Leeds Bus Station has none of the soothing piped music of it's Huddersfield counterpart, but at least the Gregg's "restaurant" offered a restorative sausage roll after a long day at work.
Despite the inevitable delay and meandering route through a series of strange towns I've vaguely heard of (Glasshoughton being the highlight), the 410 service morphed into the 409 to Kirk Smeaton.
Well, I say Kirk Smeaton but apparently, a "hole in the road" meant the bus had to be diverted via Little Smeaton and I was faced with a bracing 20 minute walk along a dark country lane. No-one ever said BRAPA was going to be easy!
When I reached the pub, it felt like a near religious experience as it appeared in the gloom, all lit up and welcoming looking with a stoney, brick exterior - and a landmark pub number for me .....
|Arriving at pub 750 in Kirk Smeaton|
Of the two rooms, I chose the left side which seemed to have all the 'life' by which I mean locals, dogs, farmers and posh couples trying to treat it as a restaurant. I didn't do myself an favours on arrival, as I spied only two ales on the bar, Black Sheep Bitter and Theakstons. Thinking I was missing something, I mumbled to the barmaid something to the effect of "have you got any other ales on?" A bad mistake. "They are both ON!" she proudly exclaimed, having deliberately misheard me, and she spent the next five minutes eyeing me with the kind of contempt usually reserved for a bearded, tattooed, no socked hipster - I may as well have asked her for a "Brewdog Marshmallow Bunny Rabbit Smoked Sculpin Saison Black IPA" if such a thing exists. She was quite sour faced anyway, To be fair, the Theakston was as good a pint of that ale as I've ever tried, perfectly kept, There was a welcoming real log fire bubbling away, and the old beams and low ceiling certainly gave the impression of a centuries old pub, really nice atmosphere and locals were quite friendly. A little dog was trying to jump onto it's owners lap, but couldn't get it's back legs off the ground, to much hilarity (you had to be there). I couldn't fully relax though until my taxi arrived as the location was so remote so I drank up quite quickly and went to stand outside.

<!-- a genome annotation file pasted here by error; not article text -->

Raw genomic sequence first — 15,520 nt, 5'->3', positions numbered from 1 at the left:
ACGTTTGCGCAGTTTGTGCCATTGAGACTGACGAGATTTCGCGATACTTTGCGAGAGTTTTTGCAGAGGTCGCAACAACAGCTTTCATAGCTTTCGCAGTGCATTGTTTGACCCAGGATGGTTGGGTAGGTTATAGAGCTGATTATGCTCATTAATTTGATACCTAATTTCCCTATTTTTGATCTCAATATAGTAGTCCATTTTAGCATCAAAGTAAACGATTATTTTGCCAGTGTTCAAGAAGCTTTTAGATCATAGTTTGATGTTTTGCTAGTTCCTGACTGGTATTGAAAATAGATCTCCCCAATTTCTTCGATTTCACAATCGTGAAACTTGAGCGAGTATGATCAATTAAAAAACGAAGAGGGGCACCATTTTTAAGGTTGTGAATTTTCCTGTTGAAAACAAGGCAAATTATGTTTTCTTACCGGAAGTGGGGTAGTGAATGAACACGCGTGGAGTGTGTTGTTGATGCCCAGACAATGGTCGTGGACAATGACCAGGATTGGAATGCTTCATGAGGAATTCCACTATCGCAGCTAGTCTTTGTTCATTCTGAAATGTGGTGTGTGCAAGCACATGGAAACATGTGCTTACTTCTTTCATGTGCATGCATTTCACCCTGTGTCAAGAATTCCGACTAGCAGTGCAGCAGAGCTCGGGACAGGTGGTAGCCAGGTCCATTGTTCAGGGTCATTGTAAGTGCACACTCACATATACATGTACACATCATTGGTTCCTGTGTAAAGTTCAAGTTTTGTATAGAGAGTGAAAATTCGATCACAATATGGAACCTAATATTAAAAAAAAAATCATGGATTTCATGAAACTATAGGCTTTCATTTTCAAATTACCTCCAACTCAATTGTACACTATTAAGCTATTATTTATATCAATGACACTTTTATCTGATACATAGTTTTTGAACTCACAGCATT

It was a mild night and no rain mercifully, so sitting on a bench at the front didn't seem quite so ridiculous. I'd like to mention Data cars of Pontefract. Taxi services can be a mixed bag but each time, I find them helpful, friendly, reliable and best of all, cheap as chips. My young Asian driver told me about the poor phone signal in the area and when I told him I was with "Three", he nearly wet his pants laughing so much. What had I said? We were soon back in 'south' Ponte-Carlo.
751. Carleton, Pontefract
I was surprised at the huge contrast between pubs. This was a huge roadhouse style Greene King pub, all huge car-parks, live sport on TV, enough fairy lights to power the whole of Wales, all beckoning you to come in and "enjoy a meal" with them. Putting my reservations aside, I was delighted to see a grand range of ales, not just from the GK stable, but plenty of local ales too. Bar staff were very friendly and the young jolly barmaid served me an Ilkley Ruby Jane, and I've honestly never seen anyone get so excited about airlocks. "Oooh it might have gone!" she screeched, before "no, it's working, "no, hang on, it's definitely gone", "no, no, it's back!" I know that pantomime season is upon us, but this was pure theatre. Despite the size of the place, a combination of diners and football watchers meant seats were at a premium, and I just prayed that no-one had been stupid enough to order a pirated version of Man City v Hull City in the league cup quarter finals (they hadn't). I sat at one table but an unattended bottle of champagne in an icy bucket scared me away so I found a quiet alcove. This was more 'honest pub grub' territory than gastro, but it still dominated a bit much but overall, I went away with a good impression of this place as I walked back into the town centre for train back to York via Leeds.
|Festive Greene King illuminated foody fun at the Carleton|
As a bonus pre-emptive style pub tick, I visited York's latest Leeds brewery offering, the recently opened Eagle and Child. The ridiculously high bar is not good for a short arse like me, the staff took an age to serve us as a tourist seemed to be having tasters of all the lagers(!) but the Brass Castle Ginger Marmalade was worth waiting for. It was far too Gastro downstairs, but 3 distinct upstairs rooms had a charm and character that York's other Leeds pub, Duke of York, hasn't really shown me during my 3 or 4 visits there. Certainly one to watch for the future!
Talking of bonuses, I've got a half day at work tomorrow so a nice little afternoon sojourn planned in the Greater Manc area which I'll try to review on Sunday.
See you soon, Si